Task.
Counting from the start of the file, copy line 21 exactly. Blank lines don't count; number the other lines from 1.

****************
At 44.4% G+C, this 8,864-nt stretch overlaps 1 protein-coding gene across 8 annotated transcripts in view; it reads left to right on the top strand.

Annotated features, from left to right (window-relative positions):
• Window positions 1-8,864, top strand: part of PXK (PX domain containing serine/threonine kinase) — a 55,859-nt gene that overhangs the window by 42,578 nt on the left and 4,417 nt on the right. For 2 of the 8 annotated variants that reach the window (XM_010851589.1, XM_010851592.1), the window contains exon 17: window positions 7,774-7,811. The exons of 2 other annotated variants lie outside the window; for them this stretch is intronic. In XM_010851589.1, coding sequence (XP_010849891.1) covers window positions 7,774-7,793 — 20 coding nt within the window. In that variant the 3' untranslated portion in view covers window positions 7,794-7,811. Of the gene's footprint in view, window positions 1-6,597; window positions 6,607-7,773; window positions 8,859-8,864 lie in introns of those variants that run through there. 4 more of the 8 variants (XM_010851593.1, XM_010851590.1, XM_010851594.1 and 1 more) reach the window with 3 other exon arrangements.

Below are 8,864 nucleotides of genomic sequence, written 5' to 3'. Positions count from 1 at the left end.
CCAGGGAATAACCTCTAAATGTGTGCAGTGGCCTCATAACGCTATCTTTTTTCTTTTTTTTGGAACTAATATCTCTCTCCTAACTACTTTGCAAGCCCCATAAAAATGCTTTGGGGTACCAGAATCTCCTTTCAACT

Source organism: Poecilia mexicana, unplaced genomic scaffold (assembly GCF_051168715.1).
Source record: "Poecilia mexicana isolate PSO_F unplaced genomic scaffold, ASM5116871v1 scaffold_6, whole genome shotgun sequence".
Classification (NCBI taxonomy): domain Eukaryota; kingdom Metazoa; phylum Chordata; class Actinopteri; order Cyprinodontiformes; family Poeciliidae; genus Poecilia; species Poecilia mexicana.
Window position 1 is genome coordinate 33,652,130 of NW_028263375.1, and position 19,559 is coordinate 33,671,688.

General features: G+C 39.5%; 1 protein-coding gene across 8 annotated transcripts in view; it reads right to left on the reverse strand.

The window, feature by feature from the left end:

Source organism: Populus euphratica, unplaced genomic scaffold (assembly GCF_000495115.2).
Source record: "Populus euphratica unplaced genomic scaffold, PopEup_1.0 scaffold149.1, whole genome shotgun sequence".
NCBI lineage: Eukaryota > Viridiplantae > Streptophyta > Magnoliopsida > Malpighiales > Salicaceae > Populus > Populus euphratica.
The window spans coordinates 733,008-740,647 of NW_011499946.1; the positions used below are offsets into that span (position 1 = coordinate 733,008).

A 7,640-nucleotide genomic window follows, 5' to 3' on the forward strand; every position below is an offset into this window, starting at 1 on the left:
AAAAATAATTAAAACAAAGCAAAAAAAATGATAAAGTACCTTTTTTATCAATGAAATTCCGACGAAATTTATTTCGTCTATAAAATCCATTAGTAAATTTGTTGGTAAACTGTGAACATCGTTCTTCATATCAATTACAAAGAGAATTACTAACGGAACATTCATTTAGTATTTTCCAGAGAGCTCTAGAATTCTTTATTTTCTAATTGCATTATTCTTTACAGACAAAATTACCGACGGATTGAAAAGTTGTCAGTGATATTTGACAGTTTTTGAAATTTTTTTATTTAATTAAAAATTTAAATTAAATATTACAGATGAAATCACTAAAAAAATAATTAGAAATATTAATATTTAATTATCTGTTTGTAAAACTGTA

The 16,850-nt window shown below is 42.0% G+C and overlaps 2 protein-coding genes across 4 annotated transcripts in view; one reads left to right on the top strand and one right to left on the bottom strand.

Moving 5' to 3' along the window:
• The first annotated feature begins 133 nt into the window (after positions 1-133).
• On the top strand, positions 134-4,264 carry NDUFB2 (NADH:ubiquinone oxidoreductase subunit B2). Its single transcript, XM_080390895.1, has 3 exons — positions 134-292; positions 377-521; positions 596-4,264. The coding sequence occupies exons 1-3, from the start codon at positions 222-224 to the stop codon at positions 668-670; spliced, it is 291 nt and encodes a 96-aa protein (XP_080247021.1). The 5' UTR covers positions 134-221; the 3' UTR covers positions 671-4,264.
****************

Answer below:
• On the top strand, positions 134-4,264 carry NDUFB2 (NADH:ubiquinone oxidoreductase subunit B2). Its single transcript, XM_080390895.1, has 3 exons — positions 134-292; positions 377-521; positions 596-4,264. The coding sequence occupies exons 1-3, from the start codon at positions 222-224 to the stop codon at positions 668-670; spliced, it is 291 nt and encodes a 96-aa protein (XP_080247021.1). The 5' UTR covers positions 134-221; the 3' UTR covers positions 671-4,264.